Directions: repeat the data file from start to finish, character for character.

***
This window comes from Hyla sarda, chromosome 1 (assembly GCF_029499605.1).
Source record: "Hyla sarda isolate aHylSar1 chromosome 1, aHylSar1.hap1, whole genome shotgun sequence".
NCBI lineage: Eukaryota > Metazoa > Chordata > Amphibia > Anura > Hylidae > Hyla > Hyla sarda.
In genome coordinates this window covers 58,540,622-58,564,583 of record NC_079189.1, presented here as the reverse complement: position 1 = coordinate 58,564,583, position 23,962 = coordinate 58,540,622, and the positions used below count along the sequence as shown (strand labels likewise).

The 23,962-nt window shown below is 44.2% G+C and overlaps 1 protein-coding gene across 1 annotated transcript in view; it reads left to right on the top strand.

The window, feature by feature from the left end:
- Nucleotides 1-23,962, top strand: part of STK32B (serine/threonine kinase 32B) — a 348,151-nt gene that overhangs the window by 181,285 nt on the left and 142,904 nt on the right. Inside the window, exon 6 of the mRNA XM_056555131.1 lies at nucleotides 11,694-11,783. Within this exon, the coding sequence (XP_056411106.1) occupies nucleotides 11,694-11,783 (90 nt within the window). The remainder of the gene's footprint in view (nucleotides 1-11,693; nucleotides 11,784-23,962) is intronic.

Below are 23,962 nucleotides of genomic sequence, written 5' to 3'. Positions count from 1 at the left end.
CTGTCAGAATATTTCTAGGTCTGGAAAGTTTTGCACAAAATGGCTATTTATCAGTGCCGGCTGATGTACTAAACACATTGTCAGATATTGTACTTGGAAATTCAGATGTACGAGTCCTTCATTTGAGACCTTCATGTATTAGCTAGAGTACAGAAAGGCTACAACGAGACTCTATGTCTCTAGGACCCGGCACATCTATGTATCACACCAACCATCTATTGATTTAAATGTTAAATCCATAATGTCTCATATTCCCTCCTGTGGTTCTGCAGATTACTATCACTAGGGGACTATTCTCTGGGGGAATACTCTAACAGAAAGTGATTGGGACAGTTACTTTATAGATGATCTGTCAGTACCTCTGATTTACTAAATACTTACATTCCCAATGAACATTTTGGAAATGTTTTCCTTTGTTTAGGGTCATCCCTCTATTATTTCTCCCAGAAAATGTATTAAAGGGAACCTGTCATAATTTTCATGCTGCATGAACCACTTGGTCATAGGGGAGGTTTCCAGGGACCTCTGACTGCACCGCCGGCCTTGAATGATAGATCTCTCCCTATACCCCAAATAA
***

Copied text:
This window comes from Hyla sarda, chromosome 1 (assembly GCF_029499605.1).
Source record: "Hyla sarda isolate aHylSar1 chromosome 1, aHylSar1.hap1, whole genome shotgun sequence".
NCBI lineage: Eukaryota > Metazoa > Chordata > Amphibia > Anura > Hylidae > Hyla > Hyla sarda.
In genome coordinates this window covers 58,540,622-58,564,583 of record NC_079189.1, presented here as the reverse complement: position 1 = coordinate 58,564,583, position 23,962 = coordinate 58,540,622, and the positions used below count along the sequence as shown (strand labels likewise).

The 23,962-nt window shown below is 44.2% G+C and overlaps 1 protein-coding gene across 1 annotated transcript in view; it reads left to right on the top strand.

The window, feature by feature from the left end:
- Nucleotides 1-23,962, top strand: part of STK32B (serine/threonine kinase 32B) — a 348,151-nt gene that overhangs the window by 181,285 nt on the left and 142,904 nt on the right. Inside the window, exon 6 of the mRNA XM_056555131.1 lies at nucleotides 11,694-11,783. Within this exon, the coding sequence (XP_056411106.1) occupies nucleotides 11,694-11,783 (90 nt within the window). The remainder of the gene's footprint in view (nucleotides 1-11,693; nucleotides 11,784-23,962) is intronic.

Below are 23,962 nucleotides of genomic sequence, written 5' to 3'. Positions count from 1 at the left end.
CTGTCAGAATATTTCTAGGTCTGGAAAGTTTTGCACAAAATGGCTATTTATCAGTGCCGGCTGATGTACTAAACACATTGTCAGATATTGTACTTGGAAATTCAGATGTACGAGTCCTTCATTTGAGACCTTCATGTATTAGCTAGAGTACAGAAAGGCTACAACGAGACTCTATGTCTCTAGGACCCGGCACATCTATGTATCACACCAACCATCTATTGATTTAAATGTTAAATCCATAATGTCTCATATTCCCTCCTGTGGTTCTGCAGATTACTATCACTAGGGGACTATTCTCTGGGGGAATACTCTAACAGAAAGTGATTGGGACAGTTACTTTATAGATGATCTGTCAGTACCTCTGATTTACTAAATACTTACATTCCCAATGAACATTTTGGAAATGTTTTCCTTTGTTTAGGGTCATCCCTCTATTATTTCTCCCAGAAAATGTATTAAAGGGAACCTGTCATAATTTTCATGCTGCATGAACCACTTGGTCATAGGGGAGGTTTCCAGGGACCTCTGACTGCACCGCCGGCCTTGAATGATAGATCTCTCCCTATACCCCAAATAA